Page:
Benjamin woke up in a fantastic mood. He was calm, sweet, and optimistic. He was not upset about another trip to the hospital. His tummy was tender, so I gave him Kytril. He still has the Scopolomine patch on as well. He ate a full breakfast with no trouble. It was a perfectly clear blue morning as we traveled over the Skyway.
Today’s visit was a quick one. Benjamin’s nurse and I talked about yesterday’s nausea, and I asked her to check his dressing. We reminded her about the freshly drawn saline flushes and he used his oils very effectively. His line was cleared and his Cytarabine was hung to drip over fifteen minutes. He used the oils again at the end, when the line was flushed again and heparin was inserted to prevent clotting. Dr. Grana came in to see us briefly, and we went over tomorrow’s orders. It was time to go home.
I did learn something rather interesting in today’s brief encounter. There was a physician shadowing our nurse today. She was a doctor in training to become a specialist. When she and our nurse were leaving, Benji thanked our nurse, and said “Nice to meet you” to the trainee. She said, “Actually, we’ve met before. I sat in with Dr. Moore on one of your LP’s (lumbar punctures).” I was immediately attentive. She said it was a month or so ago. The lumbar puncture that left Benji in such debilitating pain was more like three months ago. I asked if he was punctured twice in the procedure she witnessed. “No,” she said, “but I think it may have been the one right after that. Usually we (trainees) do the punctures. I remember Dr. Moore saying that this case was special, and he’d do it himself.”
This was enlightening information. I will admit that my immediate reaction was that I’d been deceived. I have developed trust in this handful of people who enter my son’s body with needles and syringes. I like to look into the eyes of the person doing the procedure and say thank you before it is done. I felt betrayed that there were people involved that I hadn’t met. It’s not about you. Once I released this ego-driven reaction, I had a bit more of a pragmatic realization that this is how doctors learn. Of course a physician in training would learn to remove spinal fluid and insert chemotherapy by practicing it under the supervision of a more experienced doctor. I expect as much is written in the fine print of the consent forms I sign each time Benji goes into the operating room. Finally, the core reaction I was left with was gratitude. Dr. Moore listened to me, truly. When Benji had such a horrible reaction back in May, he listened, he took ownership, and invested himself personally in the situation. Benji hasn’t had a painful LP since. When I told Michael about the revelation when I came home, gratitude for Dr. Moore was his takeaway as well. It feels good to be grateful.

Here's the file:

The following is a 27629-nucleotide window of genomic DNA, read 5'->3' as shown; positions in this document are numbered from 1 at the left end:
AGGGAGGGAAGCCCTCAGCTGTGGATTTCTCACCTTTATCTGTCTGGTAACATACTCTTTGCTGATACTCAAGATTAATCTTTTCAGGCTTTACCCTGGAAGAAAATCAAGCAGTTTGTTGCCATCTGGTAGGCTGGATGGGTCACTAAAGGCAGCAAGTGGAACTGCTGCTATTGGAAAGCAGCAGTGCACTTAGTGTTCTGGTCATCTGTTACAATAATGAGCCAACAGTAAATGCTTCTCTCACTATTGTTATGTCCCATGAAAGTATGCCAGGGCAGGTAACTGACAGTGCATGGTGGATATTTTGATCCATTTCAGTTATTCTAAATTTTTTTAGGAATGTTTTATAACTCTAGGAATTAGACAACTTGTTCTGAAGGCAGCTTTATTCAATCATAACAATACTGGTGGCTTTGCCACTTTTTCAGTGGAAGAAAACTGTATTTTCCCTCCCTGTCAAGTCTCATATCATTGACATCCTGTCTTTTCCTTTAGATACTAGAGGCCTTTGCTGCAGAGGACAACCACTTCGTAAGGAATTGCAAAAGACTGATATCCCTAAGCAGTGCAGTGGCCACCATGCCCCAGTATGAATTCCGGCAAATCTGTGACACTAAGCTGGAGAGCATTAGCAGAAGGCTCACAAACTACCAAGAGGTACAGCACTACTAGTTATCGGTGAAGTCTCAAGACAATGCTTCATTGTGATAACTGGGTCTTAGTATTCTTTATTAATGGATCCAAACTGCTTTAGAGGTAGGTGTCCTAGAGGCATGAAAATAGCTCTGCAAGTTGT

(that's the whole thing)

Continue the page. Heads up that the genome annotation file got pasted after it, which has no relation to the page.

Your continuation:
By the time we got to the car to head home today, Benjamin felt nauseous. He used his oils, and they worked beautifully. He took a nice long rest. I wasn’t sure if we’d be joining Michael and our office team for a birthday lunch we’d been invited to, but when Benji woke up he was willing to give it a try. By the time we got to the office, his appetite had returned and he was very happy to be there with everyone. He enjoyed an entire meatball sub, and didn’t feel sick again for the rest of the day.
This afternoon, Benji was gifted a fresh loaf of Hawaiian bread from one of our favorite people. When we came home, he wanted to work in the kitchen. Quite by accident, he was looking up “fun and exciting things to do in the kitchen” and came across this recipe. He was so excited to make a loaf, all by himself. It’s cooling now, waiting for him to enjoy for breakfast in the morning.
Tomorrow will be Benji’s last day at All Children’s this week. He’ll receive a fourth dose of Cytarabine. He’ll get a complete blood count, so we can see where his numbers are as we head into the weekend. And he’ll be deaccessed to enjoy a few days of freedom before another four day stint next week. When we come home, we’ll enjoy our last evening as a trio; Michael leaves Friday morning to go and retrieve Banyan from the north woods of Wisconsin. I can’t wait to see his face again. Both of my sons have made me so very proud this summer.